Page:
Acceso’s Response to the Haiti Earthquake: A Local Solution to a Local Challenge

The earthquake left 650,000 people needing immediate assistance and compounded an already dire situation in Haiti. Before the earthquake, almost half of the country – 4.4 million peoplefaced food insecurity and an estimated 90 per cent of the rural population were living below the poverty line.

It is vital that the international relief community learns lessons from the 2010 earthquake and leverages local food systems in Haiti right now. Unlike imported food aid, local produce will both help those impacted by the earthquake and inject critically needed incomes into the rural economy to support Haiti’s ongoing recovery.

When 60 percent of families rely on agriculture for their livelihoods, it follows that any shocks that impact food markets will also have a lasting impact on their economic security and wellbeing. The longer Haiti continues to rely on non-income-generating food aid, the greater the negative impact on farmers and the longer it takes for Haiti to develop a self-sustaining agricultural sector.

While local food production alone may not be sufficient to fully meet all current needs – the sobering irony is that Haiti needs food aid from the international community now precisely because the international community has under-invested in supporting Haiti’s own food systems in the past – there are, however, local food solutions, like Acceso that have make major inroads in boosting smallholder production in the country that are now responding to the crisis and can be quickly scaled further to accelerate Haiti’s recovery.

Acceso in Haiti

Acceso has been working in Haiti since 2014. Our vision of Haiti is one that is strong, with functioning food systems, empowered smallholder farmers, and sustainable local solutions to local challenges. We have established and manage the largest formalized network of 5,000+ farmers in Haiti and have built an entire food system that increases their agricultural productivity, provides digital assistance, logistics solutions, value added processing capabilities, and creates robust market connections to domestic, export and Haiti’s humanitarian markets.

Acceso’s disaster response

Acceso’s model is specifically designed to be able to pivot agricultural supply in times like these, so that we can respond quickly and efficiently to meet local sourcing needs for food aid. In the immediate days following the earthquake:

  • We sourced and delivered 200,000 lbs. of local fruits, vegetables and grains for local and international relief organizations supporting the feeding of 200,000 meals
  • We donated 20,000 jars of our export product Lavi Peanut Butter and combined this with locally made bread and cassava to feed 30,000 people in vulnerable communities
  • We are ramping up food supply and preparing locally-sourced family food recovery kits containing peanut butter, bread, peanut-based snacks, rice, beans, maize, and eggs for most at-need families.

Acceso has been uniquely positioned to respond to the feeding needs of this crisis because of our:

  • Robust built-in smallholder farmer sourcing network and infrastructure;
  • Deep knowledge of overall smallholder production in the country including production networks of dozens of local partners;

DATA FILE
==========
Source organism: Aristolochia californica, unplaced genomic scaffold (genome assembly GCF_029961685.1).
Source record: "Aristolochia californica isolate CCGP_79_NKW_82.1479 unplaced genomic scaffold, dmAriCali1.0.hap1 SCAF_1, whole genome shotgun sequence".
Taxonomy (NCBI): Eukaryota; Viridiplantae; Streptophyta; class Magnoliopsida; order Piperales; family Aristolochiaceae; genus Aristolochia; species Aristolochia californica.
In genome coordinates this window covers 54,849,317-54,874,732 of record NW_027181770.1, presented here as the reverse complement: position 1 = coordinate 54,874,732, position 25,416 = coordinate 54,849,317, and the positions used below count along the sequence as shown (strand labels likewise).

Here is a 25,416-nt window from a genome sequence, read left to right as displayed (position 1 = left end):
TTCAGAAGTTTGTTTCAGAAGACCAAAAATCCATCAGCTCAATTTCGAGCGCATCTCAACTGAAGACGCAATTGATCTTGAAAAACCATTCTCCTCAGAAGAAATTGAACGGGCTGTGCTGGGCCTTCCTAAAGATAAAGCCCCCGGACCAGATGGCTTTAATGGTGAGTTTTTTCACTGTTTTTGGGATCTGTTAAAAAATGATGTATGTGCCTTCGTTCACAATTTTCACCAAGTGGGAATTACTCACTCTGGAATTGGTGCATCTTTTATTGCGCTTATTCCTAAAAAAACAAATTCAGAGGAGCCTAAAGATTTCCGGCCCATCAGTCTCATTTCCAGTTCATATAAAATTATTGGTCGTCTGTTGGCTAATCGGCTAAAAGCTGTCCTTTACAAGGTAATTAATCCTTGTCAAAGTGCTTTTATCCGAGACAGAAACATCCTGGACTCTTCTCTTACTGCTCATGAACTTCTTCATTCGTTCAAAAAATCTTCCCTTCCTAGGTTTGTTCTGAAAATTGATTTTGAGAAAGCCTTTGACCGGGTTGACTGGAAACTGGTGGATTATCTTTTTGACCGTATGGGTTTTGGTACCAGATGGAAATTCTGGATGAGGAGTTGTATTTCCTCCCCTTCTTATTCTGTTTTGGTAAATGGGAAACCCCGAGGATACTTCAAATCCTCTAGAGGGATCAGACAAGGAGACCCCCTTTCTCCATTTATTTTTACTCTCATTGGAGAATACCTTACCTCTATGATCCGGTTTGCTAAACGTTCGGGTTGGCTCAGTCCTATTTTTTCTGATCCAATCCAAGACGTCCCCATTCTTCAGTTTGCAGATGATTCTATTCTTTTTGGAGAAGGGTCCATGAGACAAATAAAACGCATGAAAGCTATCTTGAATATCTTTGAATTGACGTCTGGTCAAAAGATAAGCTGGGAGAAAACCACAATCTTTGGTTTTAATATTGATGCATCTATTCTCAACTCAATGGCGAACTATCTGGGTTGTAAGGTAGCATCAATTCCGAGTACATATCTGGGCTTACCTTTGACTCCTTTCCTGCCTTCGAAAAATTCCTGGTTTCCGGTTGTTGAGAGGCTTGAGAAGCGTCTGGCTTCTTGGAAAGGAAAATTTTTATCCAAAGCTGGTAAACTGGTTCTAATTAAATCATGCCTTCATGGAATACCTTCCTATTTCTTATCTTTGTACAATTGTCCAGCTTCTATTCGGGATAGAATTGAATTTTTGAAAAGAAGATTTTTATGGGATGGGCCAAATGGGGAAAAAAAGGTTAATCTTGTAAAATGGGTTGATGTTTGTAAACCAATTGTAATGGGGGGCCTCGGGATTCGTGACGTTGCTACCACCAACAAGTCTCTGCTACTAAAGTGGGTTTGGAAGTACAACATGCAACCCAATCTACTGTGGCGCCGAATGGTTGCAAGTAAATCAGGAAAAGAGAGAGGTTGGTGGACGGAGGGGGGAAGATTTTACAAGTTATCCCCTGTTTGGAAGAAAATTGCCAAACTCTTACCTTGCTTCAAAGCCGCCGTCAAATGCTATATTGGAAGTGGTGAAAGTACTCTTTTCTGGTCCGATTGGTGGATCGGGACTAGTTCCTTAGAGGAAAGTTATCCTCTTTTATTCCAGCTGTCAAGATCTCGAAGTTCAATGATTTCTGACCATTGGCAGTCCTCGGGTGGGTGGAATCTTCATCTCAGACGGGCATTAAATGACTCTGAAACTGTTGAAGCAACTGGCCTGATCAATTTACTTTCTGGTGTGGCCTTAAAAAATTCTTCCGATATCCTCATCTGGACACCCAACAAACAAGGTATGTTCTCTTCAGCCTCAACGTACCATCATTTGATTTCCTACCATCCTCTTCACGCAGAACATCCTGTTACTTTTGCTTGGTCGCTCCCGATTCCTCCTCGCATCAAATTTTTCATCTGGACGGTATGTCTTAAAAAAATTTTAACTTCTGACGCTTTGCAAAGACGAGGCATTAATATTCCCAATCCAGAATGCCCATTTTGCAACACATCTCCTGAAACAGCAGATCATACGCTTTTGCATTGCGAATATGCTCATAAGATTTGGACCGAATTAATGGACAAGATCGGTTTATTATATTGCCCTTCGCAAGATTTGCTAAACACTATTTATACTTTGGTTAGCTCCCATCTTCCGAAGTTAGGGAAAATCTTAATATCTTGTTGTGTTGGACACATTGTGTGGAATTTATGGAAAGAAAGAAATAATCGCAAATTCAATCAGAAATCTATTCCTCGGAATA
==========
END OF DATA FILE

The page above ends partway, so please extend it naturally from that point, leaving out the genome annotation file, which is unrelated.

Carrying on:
• Investment in finance & inventory systems to quickly procure / distribute large quantities from small farmers
  • Experience with sourcing locally for large feeding programs for children and throught COVID.
  • Our quick food processing capabilities through a long-term partnership with Partners in Health

Acceso’s feeding partners

Acceso has provided local food to the following international and local organizations on the front line, providing them with reliable, timely and flexible response to their kitchen/supply needs.

Haiti Christian Development Fund
Hope for Haiti
KORE Foundation
Partners In Health
Saint Boniface Hospital
Smallholder Farmers Alliance
World Central Kitchen

Ongoing recovery efforts and potential partnerships

The immediate demand for food continues. Vulnerable families who need food now will also need food throughout Haiti’s recovery, and the only way to guarantee food security after the current aid ends is to support the country’s agriculture sector.

Photo: World Central Kitchen, one of Acceso’s feeding partners

Acceso has the following recommendations for those supporting continued relief efforts and Haiti’s recovery:

  1. A more efficient formalized line haul (transport) and aggregation capabilities from Port-au-Prince to the south is needed. One of the ongoing issues providing local food to impacted areas is the reliability and security and availability of contracted transport which is being organized ad hoc. Acceso is able to quickly implement consolidated, time definite, truck line haul into impacted areas over the next 3-6 months.
  2. Food kits for families in additional to local relief kitchens. These are an efficient and cheap way to get weeks’ long supply to families in need so they can focus on their own recovery. A locally sourced food kit that can feeds a family of five with two meals per day for two weeks costs USD $65 USD or ~50 cents per meal. Food purchasing will come from Acceso’s network of farmers, local NGOs farmer networks, and small Haitian rural SMEs.
  3. Additional local food in bulk quantities for NGO kitchens at the front line is urgently needed. Acceso has the capacity to scale quickly to be a one stop shop for most local supply needs for these organizations as the crisis continues.
  4. Let this crisis also be a rallying cry for long-term agricultural investment in Haiti!

To support and learn more about our Lavi Peanut Butter Recovery campaign for individual giving and Lavi customers, visit